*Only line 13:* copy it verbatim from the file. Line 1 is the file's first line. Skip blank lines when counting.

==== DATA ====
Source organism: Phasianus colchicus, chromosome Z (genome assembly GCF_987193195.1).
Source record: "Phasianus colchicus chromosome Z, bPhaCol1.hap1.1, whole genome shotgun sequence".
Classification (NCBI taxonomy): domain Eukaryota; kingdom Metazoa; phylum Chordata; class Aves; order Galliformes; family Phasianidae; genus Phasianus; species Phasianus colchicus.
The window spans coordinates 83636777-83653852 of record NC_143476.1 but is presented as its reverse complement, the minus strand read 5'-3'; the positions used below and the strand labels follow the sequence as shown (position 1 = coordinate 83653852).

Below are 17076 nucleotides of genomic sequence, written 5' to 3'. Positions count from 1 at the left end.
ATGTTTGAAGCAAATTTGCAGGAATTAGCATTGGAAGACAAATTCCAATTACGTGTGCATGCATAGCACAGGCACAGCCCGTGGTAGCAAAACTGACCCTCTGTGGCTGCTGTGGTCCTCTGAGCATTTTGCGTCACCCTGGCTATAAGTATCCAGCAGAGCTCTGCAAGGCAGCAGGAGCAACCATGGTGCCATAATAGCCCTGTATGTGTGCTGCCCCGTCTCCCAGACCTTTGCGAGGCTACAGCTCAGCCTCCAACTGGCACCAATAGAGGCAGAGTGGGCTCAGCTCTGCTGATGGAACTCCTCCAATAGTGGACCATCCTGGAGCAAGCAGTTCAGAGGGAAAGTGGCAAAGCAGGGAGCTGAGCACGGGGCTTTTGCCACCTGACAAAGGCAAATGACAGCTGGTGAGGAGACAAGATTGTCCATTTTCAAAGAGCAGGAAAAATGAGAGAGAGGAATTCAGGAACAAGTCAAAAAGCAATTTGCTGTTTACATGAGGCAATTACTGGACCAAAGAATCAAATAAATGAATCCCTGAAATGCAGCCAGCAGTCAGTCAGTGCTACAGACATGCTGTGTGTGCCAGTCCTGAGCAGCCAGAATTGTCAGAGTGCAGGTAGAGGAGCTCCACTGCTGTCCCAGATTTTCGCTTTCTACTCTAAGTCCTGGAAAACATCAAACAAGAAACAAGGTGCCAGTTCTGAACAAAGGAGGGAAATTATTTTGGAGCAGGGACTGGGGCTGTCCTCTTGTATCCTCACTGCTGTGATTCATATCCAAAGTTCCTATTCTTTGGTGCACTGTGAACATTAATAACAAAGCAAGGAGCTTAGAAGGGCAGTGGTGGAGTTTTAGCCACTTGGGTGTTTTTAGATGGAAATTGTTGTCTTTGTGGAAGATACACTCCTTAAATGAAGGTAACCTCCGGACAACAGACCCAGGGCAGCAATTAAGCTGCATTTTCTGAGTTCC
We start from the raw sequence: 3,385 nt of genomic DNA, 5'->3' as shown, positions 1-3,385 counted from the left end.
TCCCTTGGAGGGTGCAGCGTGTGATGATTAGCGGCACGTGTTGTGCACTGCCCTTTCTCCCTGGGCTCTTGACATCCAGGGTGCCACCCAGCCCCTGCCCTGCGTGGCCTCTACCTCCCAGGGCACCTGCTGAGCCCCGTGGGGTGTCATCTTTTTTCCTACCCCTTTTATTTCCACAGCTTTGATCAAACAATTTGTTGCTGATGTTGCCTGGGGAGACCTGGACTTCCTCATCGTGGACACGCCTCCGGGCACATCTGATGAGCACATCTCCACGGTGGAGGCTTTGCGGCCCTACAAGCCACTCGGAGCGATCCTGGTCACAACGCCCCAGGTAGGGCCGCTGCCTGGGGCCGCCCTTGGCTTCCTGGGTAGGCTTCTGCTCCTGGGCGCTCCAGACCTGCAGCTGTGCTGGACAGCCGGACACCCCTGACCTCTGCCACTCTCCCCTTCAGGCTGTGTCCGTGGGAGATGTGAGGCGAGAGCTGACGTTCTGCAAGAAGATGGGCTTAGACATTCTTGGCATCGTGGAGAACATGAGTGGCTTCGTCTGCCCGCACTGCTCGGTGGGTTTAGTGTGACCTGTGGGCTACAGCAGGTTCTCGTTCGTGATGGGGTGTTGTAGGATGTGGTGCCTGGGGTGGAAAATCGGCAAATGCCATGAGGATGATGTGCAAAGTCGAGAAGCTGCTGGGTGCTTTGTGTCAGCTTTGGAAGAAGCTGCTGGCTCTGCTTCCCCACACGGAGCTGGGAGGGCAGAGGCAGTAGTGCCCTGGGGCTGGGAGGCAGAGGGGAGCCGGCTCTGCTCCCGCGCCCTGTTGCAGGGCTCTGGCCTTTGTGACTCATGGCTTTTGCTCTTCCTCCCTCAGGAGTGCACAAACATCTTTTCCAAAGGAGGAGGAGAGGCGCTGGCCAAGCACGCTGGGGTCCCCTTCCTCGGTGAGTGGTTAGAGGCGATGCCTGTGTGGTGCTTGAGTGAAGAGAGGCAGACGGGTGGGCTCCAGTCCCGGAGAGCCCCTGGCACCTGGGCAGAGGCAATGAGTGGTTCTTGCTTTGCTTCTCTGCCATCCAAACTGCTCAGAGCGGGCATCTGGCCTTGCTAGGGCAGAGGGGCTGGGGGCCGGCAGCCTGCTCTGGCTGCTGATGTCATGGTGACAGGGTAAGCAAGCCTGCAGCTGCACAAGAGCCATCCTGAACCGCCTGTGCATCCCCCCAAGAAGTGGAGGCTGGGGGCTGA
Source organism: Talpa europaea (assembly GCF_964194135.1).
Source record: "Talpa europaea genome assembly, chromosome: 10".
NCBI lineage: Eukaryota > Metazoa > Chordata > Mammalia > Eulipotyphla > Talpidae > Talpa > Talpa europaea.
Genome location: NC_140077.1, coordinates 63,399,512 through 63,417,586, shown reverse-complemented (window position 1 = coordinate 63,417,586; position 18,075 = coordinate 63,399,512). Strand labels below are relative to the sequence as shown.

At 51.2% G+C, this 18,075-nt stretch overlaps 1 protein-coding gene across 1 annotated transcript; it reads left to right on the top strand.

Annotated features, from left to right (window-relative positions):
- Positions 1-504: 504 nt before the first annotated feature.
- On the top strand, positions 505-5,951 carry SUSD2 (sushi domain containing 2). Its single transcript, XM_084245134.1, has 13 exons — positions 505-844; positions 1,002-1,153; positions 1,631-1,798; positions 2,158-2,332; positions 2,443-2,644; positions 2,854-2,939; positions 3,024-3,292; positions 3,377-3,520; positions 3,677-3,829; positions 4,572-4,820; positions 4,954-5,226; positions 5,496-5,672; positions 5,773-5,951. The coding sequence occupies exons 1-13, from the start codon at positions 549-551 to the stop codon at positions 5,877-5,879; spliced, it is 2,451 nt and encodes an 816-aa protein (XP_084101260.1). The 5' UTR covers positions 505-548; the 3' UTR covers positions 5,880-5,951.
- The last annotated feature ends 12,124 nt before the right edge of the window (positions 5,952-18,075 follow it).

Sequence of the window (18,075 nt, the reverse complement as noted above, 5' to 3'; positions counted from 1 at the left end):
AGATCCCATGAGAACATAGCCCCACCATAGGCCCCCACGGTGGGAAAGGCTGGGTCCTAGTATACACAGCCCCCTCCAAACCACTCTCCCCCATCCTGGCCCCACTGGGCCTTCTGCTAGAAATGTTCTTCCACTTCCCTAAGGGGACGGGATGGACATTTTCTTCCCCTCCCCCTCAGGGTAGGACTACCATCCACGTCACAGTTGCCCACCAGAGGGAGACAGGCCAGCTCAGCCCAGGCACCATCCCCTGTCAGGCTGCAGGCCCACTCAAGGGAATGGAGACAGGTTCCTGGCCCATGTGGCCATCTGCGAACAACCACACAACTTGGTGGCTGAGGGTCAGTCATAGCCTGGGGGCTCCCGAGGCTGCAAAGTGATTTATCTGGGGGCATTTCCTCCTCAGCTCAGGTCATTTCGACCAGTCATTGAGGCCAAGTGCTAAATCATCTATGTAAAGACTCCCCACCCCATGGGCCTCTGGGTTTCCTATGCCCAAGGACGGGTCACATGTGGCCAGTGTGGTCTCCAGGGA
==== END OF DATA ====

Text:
At 51.2% G+C, this 18,075-nt stretch overlaps 1 protein-coding gene across 1 annotated transcript; it reads left to right on the top strand.